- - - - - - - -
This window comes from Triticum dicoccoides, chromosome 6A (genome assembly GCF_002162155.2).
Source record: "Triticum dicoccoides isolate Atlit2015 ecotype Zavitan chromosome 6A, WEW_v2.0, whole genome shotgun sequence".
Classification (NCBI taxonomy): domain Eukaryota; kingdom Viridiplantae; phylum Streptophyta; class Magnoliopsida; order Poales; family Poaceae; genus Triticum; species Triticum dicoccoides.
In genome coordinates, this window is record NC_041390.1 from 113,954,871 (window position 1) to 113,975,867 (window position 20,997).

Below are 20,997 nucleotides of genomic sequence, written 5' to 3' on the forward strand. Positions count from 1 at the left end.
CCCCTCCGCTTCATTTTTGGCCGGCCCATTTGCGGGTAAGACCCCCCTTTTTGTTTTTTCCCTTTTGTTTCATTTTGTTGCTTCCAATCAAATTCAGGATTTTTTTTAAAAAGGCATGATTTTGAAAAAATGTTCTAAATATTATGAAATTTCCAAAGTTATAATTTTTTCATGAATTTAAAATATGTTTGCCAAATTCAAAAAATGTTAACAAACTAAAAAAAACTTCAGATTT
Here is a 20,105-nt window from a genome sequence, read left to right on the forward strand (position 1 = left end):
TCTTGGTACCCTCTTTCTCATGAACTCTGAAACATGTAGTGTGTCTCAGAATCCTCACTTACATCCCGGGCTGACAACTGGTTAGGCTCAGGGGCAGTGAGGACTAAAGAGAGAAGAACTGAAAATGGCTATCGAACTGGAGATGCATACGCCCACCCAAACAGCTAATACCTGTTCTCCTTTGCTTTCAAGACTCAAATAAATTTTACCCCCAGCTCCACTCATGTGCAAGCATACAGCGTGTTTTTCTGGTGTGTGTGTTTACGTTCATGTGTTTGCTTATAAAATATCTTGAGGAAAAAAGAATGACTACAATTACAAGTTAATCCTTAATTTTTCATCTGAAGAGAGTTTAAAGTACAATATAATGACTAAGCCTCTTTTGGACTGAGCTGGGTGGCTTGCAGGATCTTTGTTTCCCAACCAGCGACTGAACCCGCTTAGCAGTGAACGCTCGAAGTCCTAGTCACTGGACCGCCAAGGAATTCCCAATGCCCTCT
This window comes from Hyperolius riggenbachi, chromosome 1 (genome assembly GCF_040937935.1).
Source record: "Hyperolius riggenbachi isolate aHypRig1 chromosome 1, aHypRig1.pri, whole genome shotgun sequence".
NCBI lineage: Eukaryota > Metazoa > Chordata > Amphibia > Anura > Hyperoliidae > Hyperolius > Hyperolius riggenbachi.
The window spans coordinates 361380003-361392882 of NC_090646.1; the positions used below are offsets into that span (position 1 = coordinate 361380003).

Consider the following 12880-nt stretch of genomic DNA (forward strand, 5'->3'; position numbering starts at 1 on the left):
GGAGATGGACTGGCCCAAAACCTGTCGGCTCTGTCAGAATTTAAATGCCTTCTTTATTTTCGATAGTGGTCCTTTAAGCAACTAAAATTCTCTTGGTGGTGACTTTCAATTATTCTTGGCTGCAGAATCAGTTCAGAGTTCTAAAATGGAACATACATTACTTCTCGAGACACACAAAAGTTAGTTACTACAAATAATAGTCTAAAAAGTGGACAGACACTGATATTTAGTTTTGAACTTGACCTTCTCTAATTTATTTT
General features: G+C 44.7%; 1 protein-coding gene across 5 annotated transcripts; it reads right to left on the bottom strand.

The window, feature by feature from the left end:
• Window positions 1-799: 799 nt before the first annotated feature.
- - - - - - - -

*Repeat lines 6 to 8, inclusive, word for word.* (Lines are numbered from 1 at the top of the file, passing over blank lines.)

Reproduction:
CCCCTCCGCTTCATTTTTGGCCGGCCCATTTGCGGGTAAGACCCCCCTTTTTGTTTTTTCCCTTTTGTTTCATTTTGTTGCTTCCAATCAAATTCAGGATTTTTTTTAAAAAGGCATGATTTTGAAAAAATGTTCTAAATATTATGAAATTTCCAAAGTTATAATTTTTTCATGAATTTAAAATATGTTTGCCAAATTCAAAAAATGTTAACAAACTAAAAAAAACTTCAGATTT
Here is a 20,105-nt window from a genome sequence, read left to right on the forward strand (position 1 = left end):
TCTTGGTACCCTCTTTCTCATGAACTCTGAAACATGTAGTGTGTCTCAGAATCCTCACTTACATCCCGGGCTGACAACTGGTTAGGCTCAGGGGCAGTGAGGACTAAAGAGAGAAGAACTGAAAATGGCTATCGAACTGGAGATGCATACGCCCACCCAAACAGCTAATACCTGTTCTCCTTTGCTTTCAAGACTCAAATAAATTTTACCCCCAGCTCCACTCATGTGCAAGCATACAGCGTGTTTTTCTGGTGTGTGTGTTTACGTTCATGTGTTTGCTTATAAAATATCTTGAGGAAAAAAGAATGACTACAATTACAAGTTAATCCTTAATTTTTCATCTGAAGAGAGTTTAAAGTACAATATAATGACTAAGCCTCTTTTGGACTGAGCTGGGTGGCTTGCAGGATCTTTGTTTCCCAACCAGCGACTGAACCCGCTTAGCAGTGAACGCTCGAAGTCCTAGTCACTGGACCGCCAAGGAATTCCCAATGCCCTCT